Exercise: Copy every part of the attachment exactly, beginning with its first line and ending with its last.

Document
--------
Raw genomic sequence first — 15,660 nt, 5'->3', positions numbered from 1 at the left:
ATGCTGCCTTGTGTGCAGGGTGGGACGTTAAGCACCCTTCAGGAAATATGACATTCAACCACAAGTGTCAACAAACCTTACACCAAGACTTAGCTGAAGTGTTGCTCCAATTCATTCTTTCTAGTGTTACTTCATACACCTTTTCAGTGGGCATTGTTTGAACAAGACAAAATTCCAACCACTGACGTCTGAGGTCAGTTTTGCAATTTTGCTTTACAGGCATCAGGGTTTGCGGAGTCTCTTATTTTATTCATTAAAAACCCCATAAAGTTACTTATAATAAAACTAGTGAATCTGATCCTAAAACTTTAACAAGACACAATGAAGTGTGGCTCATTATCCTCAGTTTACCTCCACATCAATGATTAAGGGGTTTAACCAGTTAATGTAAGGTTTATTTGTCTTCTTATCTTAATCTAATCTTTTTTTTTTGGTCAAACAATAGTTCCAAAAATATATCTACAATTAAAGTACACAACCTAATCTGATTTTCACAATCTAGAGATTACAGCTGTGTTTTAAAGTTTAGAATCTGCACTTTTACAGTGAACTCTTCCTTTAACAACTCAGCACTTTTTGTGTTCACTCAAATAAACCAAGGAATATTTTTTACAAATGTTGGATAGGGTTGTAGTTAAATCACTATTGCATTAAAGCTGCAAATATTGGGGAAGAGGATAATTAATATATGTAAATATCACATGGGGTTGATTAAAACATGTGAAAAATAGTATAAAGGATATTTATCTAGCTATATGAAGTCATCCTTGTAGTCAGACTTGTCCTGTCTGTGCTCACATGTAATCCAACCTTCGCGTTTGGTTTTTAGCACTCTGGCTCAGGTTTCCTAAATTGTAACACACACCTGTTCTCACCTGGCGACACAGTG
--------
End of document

Raw genomic sequence first — 15,660 nt, 5'->3', positions numbered from 1 at the left:
ATGCTGCCTTGTGTGCAGGGTGGGACGTTAAGCACCCTTCAGGAAATATGACATTCAACCACAAGTGTCAACAAACCTTACACCAAGACTTAGCTGAAGTGTTGCTCCAATTCATTCTTTCTAGTGTTACTTCATACACCTTTTCAGTGGGCATTGTTTGAACAAGACAAAATTCCAACCACTGACGTCTGAGGTCAGTTTTGCAATTTTGCTTTACAGGCATCAGGGTTTGCGGAGTCTCTTATTTTATTCATTAAAAACCCCATAAAGTTACTTATAATAAAACTAGTGAATCTGATCCTAAAACTTTAACAAGACACAATGAAGTGTGGCTCATTATCCTCAGTTTACCTCCACATCAATGATTAAGGGGTTTAACCAGTTAATGTAAGGTTTATTTGTCTTCTTATCTTAATCTAATCTTTTTTTTTTGGTCAAACAATAGTTCCAAAAATATATCTACAATTAAAGTACACAACCTAATCTGATTTTCACAATCTAGAGATTACAGCTGTGTTTTAAAGTTTAGAATCTGCACTTTTACAGTGAACTCTTCCTTTAACAACTCAGCACTTTTTGTGTTCACTCAAATAAACCAAGGAATATTTTTTACAAATGTTGGATAGGGTTGTAGTTAAATCACTATTGCATTAAAGCTGCAAATATTGGGGAAGAGGATAATTAATATATGTAAATATCACATGGGGTTGATTAAAACATGTGAAAAATAGTATAAAGGATATTTATCTAGCTATATGAAGTCATCCTTGTAGTCAGACTTGTCCTGTCTGTGCTCACATGTAATCCAACCTTCGCGTTTGGTTTTTAGCACTCTGGCTCAGGTTTCCTAAATTGTAACACACACCTGTTCTCACCTGGCGACACAGTG